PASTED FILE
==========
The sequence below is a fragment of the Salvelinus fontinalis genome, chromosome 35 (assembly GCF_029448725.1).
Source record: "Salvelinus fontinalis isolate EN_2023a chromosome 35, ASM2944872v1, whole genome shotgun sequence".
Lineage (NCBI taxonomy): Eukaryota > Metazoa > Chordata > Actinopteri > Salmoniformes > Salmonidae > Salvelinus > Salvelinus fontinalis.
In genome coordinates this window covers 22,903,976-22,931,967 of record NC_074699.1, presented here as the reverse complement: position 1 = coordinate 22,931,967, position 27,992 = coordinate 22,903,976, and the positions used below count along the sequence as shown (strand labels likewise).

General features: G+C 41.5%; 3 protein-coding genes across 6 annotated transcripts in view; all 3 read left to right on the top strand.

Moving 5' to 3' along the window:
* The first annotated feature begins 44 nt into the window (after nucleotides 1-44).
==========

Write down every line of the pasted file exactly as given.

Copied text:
The sequence below is a fragment of the Salvelinus fontinalis genome, chromosome 35 (assembly GCF_029448725.1).
Source record: "Salvelinus fontinalis isolate EN_2023a chromosome 35, ASM2944872v1, whole genome shotgun sequence".
Lineage (NCBI taxonomy): Eukaryota > Metazoa > Chordata > Actinopteri > Salmoniformes > Salmonidae > Salvelinus > Salvelinus fontinalis.
In genome coordinates this window covers 22,903,976-22,931,967 of record NC_074699.1, presented here as the reverse complement: position 1 = coordinate 22,931,967, position 27,992 = coordinate 22,903,976, and the positions used below count along the sequence as shown (strand labels likewise).

General features: G+C 41.5%; 3 protein-coding genes across 6 annotated transcripts in view; all 3 read left to right on the top strand.

Moving 5' to 3' along the window:
* The first annotated feature begins 44 nt into the window (after nucleotides 1-44).